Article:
Drawing Liberalism: A Macroanalysis of Herblock’s Political Cartoons, 1946–76

Sunday, January 4, 2015
2nd Floor Promenade (New York Hilton)
Simon Appleford, Creighton University
Herbert Block–better known by his nom de plume “Herblock”–was one of the most prominent voices of liberalism in the post World War two era. In his role as political cartoonist for the Washington Post, he articulated the values of liberalism to a broad national audience surpassing that reached by the writings of other liberal writers and intellectuals. As a result, Herblock played a critical role in shaping public discourse and opinion across a wide-range of political and social issues throughout the nation regardless of region. His cartoons spoke not only to current events, but also regularly supported causes–such as environmentalism, gun control, and, especially, civil liberties–that he viewed as critical to ensure and maintain the continued quality of life to which Americans should aspire. The longevity of his career and his unstinting and unapologetic support for his particular liberal agenda therefore affords a unique lens through which to interpret and understand the shifts and contours of twentieth century American political culture.

Traditional discussions of Block’s cartoons pick and choose examples from a small subset of his total output to highlight the specific point that the scholar or commentator is trying to make. This poster, however, presents the results of a digital analysis that explores the nature of Block’s liberalism and, in particular, how his choice of cartoons in response to political events would vary depending on which party held the presidency. Instead of relying on a close reading of a sample of hand-selected cartoons that are extrapolated to draw broad conclusions about the nature of his liberalism, I analyze Block’s body of work from 1946 to 1976 in its entirety–some 8,500 cartoons.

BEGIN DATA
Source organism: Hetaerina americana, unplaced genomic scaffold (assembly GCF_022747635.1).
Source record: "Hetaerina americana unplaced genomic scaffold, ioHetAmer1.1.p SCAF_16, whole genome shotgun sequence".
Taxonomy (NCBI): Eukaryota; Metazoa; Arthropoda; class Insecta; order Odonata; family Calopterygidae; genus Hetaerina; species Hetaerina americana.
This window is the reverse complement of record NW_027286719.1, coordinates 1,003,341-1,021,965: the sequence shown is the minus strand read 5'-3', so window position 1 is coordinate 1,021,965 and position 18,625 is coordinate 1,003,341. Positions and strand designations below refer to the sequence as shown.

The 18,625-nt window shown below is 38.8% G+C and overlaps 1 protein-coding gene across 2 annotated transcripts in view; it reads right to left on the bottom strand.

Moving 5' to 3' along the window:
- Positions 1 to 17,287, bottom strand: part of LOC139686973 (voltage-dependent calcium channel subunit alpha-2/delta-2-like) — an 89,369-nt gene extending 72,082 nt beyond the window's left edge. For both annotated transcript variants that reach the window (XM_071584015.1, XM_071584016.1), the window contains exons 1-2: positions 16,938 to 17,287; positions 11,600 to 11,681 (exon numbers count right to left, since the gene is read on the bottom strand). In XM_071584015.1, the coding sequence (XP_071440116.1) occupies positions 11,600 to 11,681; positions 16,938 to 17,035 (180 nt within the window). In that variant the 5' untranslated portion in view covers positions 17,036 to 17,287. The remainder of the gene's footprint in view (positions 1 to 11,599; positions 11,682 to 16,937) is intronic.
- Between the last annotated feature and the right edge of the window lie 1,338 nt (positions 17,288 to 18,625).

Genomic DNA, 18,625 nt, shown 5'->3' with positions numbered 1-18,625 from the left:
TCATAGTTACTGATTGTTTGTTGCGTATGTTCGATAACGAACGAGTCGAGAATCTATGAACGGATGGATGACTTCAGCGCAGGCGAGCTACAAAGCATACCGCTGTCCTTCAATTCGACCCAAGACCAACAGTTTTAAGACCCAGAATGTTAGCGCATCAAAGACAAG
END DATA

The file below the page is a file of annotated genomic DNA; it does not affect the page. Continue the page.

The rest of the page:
The poster will feature six visualizations, highlighting four different digital methodologies, that illuminate the longer-scale trends present in Block’s output that are otherwise obfuscated by the day-to-day nature of his working schedule and the micro-reading generally utilized when exploring his work. I demonstrate how Block was not as even-handed in his depiction of each political party as he liked his reading public to believe and that his cartoons consistently featured one political party over the other, regardless of his self-stated commitment to political neutrality. I also explore Block’s long-term depiction of specific political actors and themes and illuminate gaps in his coverage of specific parts of American society. As a result, my analysis reveals new insights into how a prominent member of the liberal mainstream interpreted and presented the events of the day and suggests new methodologies that can be deployed by other researchers to interrogate large corpora of visual artifacts.

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